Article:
Grade: C

 

The winners

American Eagle (using QR codes to get people to sign up for the AE app, which encourages e-commerce and loyalty)

Old Navy (using QR codes as part of a larger holiday recruiting strategy)

 

The losers

Macy’s (scan took me to a dead page)

Ultra Diamonds (scan took me to a site that wasn’t optimized for mobile devices)

 

Key lessons

* Make sure the site you’re driving customers to is optimized for mobile use. If it’s not, you’re wasting your time–and, more importantly, your customers.

* Think about the action you’re asking customers to take. Think about QR codes just like any other marketing tactic. What do you want people to do as a result of the effort? What’ the call to action? Is it clear? Is it easy to understand? Is it compelling?

* Make sure you set expectations clearly. Since there is such a lack of understanding around these codes, expectations must be crystal clear. I can’t over-emphasize this enough. Tell me what I’m going to get before I get it. And, then deliver. Make damn sure you deliever.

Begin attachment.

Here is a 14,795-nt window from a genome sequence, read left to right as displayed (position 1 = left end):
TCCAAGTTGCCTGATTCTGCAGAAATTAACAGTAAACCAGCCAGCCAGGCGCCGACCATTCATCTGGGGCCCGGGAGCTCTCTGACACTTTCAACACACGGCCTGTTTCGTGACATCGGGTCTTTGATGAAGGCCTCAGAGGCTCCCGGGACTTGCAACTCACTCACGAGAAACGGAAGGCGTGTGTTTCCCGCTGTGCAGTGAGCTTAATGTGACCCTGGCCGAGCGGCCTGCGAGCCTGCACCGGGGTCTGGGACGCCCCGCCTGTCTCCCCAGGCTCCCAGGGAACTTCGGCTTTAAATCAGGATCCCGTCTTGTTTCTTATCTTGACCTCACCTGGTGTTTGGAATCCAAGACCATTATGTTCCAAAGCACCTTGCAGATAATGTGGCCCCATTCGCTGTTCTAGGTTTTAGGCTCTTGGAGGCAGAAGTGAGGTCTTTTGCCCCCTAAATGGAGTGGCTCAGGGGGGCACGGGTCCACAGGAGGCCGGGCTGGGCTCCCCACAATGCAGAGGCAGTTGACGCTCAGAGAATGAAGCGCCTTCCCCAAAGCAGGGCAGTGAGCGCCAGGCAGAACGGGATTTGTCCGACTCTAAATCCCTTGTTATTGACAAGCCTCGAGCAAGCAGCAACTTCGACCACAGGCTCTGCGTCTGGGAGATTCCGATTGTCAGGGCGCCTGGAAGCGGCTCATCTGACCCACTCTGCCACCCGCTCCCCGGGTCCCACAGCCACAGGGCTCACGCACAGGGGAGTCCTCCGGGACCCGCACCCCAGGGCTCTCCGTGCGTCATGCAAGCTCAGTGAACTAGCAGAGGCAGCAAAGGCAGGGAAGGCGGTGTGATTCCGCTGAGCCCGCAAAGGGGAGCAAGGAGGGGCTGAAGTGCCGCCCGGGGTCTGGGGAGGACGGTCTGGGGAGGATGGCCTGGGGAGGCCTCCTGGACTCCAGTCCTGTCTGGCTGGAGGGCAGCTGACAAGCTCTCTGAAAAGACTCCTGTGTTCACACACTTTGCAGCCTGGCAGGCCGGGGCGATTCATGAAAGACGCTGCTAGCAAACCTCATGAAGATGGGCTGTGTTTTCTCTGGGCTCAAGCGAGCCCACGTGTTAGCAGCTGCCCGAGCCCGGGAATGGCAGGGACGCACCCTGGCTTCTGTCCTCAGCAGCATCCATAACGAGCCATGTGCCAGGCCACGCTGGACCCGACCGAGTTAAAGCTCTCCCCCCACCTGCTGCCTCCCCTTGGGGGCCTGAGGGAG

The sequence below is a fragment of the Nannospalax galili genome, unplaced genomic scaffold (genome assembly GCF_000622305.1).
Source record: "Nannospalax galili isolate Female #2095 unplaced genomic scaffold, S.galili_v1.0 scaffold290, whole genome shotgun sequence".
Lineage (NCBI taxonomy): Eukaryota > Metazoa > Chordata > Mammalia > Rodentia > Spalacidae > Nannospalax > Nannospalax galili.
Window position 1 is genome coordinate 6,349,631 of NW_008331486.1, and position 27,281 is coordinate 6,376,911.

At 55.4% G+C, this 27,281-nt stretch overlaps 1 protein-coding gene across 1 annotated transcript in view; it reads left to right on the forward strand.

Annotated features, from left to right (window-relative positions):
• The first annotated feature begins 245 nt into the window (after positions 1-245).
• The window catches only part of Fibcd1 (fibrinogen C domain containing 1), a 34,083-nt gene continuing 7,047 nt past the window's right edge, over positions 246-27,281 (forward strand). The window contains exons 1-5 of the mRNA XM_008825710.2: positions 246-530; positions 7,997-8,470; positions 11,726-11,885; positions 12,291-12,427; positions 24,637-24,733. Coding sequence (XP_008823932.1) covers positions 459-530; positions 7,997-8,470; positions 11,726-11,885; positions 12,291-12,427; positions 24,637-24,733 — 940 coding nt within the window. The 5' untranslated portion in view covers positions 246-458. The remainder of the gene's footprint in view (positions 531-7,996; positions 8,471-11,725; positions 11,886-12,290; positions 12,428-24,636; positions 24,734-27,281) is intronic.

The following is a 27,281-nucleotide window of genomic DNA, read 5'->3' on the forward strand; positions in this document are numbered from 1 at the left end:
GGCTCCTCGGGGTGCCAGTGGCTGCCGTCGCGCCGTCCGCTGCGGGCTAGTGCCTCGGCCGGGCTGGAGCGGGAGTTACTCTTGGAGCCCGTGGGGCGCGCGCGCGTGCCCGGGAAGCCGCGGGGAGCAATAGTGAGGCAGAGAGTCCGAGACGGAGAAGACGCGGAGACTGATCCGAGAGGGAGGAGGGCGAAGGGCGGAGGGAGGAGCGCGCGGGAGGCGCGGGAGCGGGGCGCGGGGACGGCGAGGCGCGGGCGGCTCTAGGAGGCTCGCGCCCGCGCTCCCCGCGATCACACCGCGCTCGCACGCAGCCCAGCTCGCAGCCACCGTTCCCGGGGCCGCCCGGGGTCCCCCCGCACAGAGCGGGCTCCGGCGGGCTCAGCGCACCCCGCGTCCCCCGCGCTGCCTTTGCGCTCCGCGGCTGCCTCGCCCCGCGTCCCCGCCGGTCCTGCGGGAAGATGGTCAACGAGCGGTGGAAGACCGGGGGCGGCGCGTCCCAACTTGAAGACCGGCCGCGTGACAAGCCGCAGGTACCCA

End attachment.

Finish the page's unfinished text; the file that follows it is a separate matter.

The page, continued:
* Keep it simple. REALLY simple. Don’t get too cute with your QR code campaign. Instead, keep it straight-forward (see setting expectations above). The technology is complex enough–don’t ask your customers to do too much.

Comments

About The Author

Arik Hanson, is the principal of ACH Communications, a digital communications consultancy focused on fostering meaningful online interactions, driving digital relevance and building measurable growth through social channels. Arik's blog, Communications Conversations (www.arikhanson.com), has received numerous industry accolades including being named “Required Reading” by PRWeek and one of “The Top 25 Blogs to Follow” by PRWeb. He’s also a regular contributor to the PR Breakfast Club, Ragan.com, PR Daily and MinnPost.